Cardiff University (CU) is recognised as one of Britain's leading teaching and research-intensive universities. CU is a member of the Russell Group and has approximately 20,000 undergraduate and 8000 postgraduate students, 6000 staff and an annual turnover of around €525M – making it the 12th largest university in the UK. World-leading research is conducted across every academic school. The University is among the top 5 in the UK in 14 research areas, and the top 10 in a further 11 areas. In the 2014 Research Excellence Framework (REF), CU ranked 5th of all UK universities, and the School of Physics and Astronomy ranked 6th in the UK.
Cardiff attracted on average €70 million under the 7th Framework Programme of the European Commission for the co-funding of research projects, and continues to seek research grants and contracts under Horizon 2020. Cardiff’s Research, and Innovation Services department ensures that the academic community sustains strong links with business, industry, Government and other partners across Europe and beyond.
The Faulkes Telescope Project (FTP) is based within SEM at CU, and is an education partner of Las Cumbres Observatory Global Telescope (LCOGT). It currently provides web-based real-time access to 1,500 hours of observing time on two 2-metre telescopes located in Hawaii and Australia. This telescope time is dedicated to education and public outreach. The telescopes are available for teachers to be used as part of their classroom and extra-curricular activities, and are fully supported by a range of educational materials and a team of educators and astronomers. The FTP operates a wide range of educational programs with a strong emphasis on teacher training and engaging students in “real science”, often through Inquiry-Based Science Education (IBSE). Its philosophy is to actively engage learners, making them participants in a range of astronomical research projects, ranging from observations of the solar system to distant galaxies. Teacher training (both face-to-face and online) is a core component of the FTP educational philosophy.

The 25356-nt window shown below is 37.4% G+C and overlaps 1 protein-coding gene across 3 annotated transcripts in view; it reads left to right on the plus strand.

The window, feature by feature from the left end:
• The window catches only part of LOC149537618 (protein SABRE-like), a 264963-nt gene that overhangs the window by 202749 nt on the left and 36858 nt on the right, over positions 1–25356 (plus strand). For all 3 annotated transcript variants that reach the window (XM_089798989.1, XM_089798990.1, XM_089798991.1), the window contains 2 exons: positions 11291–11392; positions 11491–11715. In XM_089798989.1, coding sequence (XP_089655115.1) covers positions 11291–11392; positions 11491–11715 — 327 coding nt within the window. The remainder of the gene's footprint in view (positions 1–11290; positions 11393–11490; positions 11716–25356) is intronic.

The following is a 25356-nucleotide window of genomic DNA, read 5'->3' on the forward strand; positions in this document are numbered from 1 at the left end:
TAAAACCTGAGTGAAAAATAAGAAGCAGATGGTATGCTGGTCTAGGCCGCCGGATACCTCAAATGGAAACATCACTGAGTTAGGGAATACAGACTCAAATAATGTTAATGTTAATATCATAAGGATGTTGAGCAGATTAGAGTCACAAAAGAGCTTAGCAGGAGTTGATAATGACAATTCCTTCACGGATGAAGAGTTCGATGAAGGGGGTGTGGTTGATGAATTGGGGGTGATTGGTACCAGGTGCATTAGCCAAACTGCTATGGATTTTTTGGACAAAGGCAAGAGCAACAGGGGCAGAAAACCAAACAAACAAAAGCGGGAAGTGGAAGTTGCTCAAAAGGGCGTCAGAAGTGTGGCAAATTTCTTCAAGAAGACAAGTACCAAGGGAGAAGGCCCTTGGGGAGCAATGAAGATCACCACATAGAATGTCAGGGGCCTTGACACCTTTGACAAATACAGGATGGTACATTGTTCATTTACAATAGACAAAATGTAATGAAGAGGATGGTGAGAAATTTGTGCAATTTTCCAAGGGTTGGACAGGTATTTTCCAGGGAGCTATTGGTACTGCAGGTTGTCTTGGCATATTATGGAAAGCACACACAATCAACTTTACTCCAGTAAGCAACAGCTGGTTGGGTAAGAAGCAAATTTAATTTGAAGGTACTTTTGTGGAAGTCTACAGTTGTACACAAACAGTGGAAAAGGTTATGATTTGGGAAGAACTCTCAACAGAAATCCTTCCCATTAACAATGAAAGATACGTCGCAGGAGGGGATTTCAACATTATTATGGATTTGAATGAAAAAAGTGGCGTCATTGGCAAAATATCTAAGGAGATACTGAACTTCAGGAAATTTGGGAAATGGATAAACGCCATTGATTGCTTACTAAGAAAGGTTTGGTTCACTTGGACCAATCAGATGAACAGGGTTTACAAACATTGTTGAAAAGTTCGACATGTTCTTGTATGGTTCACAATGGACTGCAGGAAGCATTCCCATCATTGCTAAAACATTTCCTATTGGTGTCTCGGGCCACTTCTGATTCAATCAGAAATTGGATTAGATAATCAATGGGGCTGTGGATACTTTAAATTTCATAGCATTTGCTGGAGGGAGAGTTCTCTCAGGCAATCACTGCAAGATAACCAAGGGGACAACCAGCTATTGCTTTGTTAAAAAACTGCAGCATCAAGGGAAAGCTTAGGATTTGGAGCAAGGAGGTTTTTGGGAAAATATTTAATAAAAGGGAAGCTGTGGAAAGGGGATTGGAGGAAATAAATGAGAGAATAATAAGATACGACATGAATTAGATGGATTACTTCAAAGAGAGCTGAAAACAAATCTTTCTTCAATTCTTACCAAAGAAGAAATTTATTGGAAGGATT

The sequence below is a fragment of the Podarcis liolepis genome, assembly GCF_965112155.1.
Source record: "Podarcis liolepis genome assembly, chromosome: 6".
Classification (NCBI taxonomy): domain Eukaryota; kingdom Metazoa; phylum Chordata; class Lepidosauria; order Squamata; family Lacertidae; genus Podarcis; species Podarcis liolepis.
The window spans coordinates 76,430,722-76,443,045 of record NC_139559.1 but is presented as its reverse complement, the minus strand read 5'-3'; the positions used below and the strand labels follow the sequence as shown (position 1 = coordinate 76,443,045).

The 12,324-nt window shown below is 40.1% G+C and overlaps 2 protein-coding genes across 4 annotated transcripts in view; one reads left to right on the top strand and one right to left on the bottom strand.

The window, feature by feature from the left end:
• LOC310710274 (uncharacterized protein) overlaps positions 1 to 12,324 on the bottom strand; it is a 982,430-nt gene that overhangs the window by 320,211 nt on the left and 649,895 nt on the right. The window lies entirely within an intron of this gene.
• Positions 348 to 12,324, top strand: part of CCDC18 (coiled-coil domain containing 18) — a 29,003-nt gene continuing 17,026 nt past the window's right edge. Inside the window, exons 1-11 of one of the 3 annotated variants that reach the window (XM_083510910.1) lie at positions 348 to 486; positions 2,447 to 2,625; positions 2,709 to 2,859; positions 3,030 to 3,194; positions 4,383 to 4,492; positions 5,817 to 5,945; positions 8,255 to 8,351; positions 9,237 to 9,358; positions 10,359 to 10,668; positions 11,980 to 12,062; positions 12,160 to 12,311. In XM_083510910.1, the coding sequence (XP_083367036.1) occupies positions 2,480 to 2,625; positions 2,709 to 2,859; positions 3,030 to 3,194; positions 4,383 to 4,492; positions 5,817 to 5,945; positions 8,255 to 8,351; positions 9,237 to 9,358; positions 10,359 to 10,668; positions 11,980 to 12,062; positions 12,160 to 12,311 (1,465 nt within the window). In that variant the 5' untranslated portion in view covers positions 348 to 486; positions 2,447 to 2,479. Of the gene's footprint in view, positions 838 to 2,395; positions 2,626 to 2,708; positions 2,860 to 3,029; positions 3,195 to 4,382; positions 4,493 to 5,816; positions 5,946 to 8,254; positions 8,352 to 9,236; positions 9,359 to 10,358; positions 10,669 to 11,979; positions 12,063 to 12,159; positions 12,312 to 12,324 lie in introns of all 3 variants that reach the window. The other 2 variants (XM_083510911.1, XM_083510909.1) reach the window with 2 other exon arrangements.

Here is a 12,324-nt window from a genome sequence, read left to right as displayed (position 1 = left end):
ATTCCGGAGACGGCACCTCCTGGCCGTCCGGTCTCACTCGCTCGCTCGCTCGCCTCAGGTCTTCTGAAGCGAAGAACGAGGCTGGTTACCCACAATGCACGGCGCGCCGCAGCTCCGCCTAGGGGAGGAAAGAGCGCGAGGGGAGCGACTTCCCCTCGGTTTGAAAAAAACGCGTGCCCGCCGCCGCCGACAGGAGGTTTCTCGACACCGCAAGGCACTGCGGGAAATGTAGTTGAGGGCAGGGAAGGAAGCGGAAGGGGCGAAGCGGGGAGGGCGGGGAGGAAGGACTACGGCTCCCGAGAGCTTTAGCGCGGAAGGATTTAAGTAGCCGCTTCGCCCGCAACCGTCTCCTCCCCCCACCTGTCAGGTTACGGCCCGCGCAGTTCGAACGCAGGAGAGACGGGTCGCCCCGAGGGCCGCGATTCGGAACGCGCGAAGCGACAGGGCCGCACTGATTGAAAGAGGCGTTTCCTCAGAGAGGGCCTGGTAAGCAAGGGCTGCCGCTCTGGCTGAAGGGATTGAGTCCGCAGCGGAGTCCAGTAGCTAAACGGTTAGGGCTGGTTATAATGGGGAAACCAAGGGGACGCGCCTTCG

In Go-Lab, the CU team is involved in the Go-Lab federation of online labs (WP2), Community Building and Support (WP6), and in the Implementation (WP7). CU will offer limited access to the two Faulkes Telescopes in Hawaii and Australia (and eventually the wider LCOGT network), to scientific data, and to a series of interactive applications that will be integrated into classroom practice. CU will act as the National Coordinator of the project activities in the UK.
The Discover the Cosmos (DtC) project is an FP7-funded European collaborative programme consisting of 15 partners from across the EU and US, who are involved in research infrastructures, e-Science environments and applications, and dissemination. The project aims to introduce innovative ways to encourage young people into science and scientific careers by engaging teachers and students in e-Science through the use of e-Infrastructures and e-Science applications. This is being done by demonstrating a series of e-Science initiatives through master classes, summer schools, science contests, science festivals and exhibitions along with teacher training activities. The impact of these activities to the teachers and students will be evaluated and a guide of good practise for future use will be developed at the end of the project. A legacy of the DtC project will be a portal, where online collaboration between teachers across the partner countries and beyond will be possible and encouraged.
In the DtC project, FTP has developed a number of Inquiry-Based Science Education resources to be used by the teachers in the classroom. They include instructions on how to use robotic telescope data for specific projects (e.g. the lifecycle of stars), as well as using online simulators to carry out investigations on topics ranging from galaxy evolution to creating impact craters on Earth. In addition to these classroom resources, FTP developed a set of guidelines and support materials for teachers, instructing them on how to use the various e-Science applications and infrastructures offered by the DtC consortium. As part of the DtC project, FTP has run over 40 events for both teachers and students in 15 months, reaching over 1,400 students, 400 teachers and education/outreach specialists, and 280 astronomers.